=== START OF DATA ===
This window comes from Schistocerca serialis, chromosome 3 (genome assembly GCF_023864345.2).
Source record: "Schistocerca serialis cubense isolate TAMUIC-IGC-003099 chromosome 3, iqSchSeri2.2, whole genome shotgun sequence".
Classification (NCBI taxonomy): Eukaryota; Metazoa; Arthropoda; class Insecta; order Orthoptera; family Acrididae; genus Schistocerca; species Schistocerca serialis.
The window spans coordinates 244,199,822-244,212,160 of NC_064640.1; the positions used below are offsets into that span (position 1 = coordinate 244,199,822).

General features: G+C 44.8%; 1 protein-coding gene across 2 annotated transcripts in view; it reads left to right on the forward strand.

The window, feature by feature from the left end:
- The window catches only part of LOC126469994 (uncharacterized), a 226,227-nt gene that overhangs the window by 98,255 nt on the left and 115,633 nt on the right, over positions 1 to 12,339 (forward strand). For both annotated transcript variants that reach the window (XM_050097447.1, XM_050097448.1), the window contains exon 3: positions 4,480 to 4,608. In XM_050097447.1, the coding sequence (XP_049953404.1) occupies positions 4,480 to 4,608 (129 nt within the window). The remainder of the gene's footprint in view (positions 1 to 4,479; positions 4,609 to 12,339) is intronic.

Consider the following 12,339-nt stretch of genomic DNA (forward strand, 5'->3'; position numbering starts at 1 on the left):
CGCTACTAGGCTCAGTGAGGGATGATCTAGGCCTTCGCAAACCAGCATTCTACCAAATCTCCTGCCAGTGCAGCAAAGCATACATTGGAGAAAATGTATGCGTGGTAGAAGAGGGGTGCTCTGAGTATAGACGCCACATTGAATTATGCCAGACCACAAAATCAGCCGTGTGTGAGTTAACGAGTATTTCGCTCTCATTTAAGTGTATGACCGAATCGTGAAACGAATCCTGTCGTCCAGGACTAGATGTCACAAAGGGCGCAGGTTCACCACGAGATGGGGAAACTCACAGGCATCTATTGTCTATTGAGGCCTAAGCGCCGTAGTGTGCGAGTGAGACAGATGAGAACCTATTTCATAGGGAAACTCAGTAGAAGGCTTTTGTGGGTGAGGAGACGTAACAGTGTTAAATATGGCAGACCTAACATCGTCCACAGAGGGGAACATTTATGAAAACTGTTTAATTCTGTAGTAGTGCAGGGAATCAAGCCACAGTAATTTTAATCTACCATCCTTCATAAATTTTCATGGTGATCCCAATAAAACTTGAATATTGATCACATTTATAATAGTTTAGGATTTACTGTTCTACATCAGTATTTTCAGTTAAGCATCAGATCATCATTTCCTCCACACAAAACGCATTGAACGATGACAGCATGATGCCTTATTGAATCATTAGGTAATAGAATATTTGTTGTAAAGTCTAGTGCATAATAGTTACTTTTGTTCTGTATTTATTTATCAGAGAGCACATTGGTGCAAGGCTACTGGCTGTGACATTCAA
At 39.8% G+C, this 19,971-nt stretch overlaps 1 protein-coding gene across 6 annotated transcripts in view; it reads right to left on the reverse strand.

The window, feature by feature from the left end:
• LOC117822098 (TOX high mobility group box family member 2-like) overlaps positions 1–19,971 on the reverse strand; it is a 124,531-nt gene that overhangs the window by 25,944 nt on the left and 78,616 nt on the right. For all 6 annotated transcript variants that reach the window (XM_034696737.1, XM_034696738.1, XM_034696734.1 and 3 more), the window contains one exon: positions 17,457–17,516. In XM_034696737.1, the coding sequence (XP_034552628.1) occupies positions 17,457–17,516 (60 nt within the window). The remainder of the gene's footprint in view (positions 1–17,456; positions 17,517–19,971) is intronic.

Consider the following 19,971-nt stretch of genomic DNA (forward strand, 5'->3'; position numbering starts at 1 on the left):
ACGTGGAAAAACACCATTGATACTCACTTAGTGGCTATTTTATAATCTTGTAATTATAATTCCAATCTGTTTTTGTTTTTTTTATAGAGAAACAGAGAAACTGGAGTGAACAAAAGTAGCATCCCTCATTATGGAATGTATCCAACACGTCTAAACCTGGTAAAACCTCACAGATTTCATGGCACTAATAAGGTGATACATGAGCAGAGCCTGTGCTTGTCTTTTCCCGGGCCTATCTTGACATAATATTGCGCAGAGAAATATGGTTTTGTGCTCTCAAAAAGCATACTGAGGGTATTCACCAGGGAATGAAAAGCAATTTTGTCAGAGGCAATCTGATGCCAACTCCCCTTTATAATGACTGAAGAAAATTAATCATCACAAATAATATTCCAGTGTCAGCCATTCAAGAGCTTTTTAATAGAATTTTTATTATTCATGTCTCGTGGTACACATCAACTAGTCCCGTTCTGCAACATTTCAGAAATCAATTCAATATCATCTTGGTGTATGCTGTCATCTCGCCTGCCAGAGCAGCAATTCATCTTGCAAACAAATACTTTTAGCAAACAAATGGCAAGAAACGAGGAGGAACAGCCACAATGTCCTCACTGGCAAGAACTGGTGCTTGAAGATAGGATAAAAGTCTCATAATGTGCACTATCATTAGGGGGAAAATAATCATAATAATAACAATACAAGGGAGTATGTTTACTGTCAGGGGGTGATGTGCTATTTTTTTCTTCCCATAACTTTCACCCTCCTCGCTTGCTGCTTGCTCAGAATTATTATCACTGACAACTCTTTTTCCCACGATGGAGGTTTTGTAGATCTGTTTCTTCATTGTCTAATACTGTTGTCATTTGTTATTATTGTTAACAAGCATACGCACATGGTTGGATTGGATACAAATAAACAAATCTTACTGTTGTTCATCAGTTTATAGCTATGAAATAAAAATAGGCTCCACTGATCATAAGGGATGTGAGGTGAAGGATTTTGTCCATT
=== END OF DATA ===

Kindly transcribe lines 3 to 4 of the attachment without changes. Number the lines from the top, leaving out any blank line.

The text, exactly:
Classification (NCBI taxonomy): Eukaryota; Metazoa; Arthropoda; class Insecta; order Orthoptera; family Acrididae; genus Schistocerca; species Schistocerca serialis.
The window spans coordinates 244,199,822-244,212,160 of NC_064640.1; the positions used below are offsets into that span (position 1 = coordinate 244,199,822).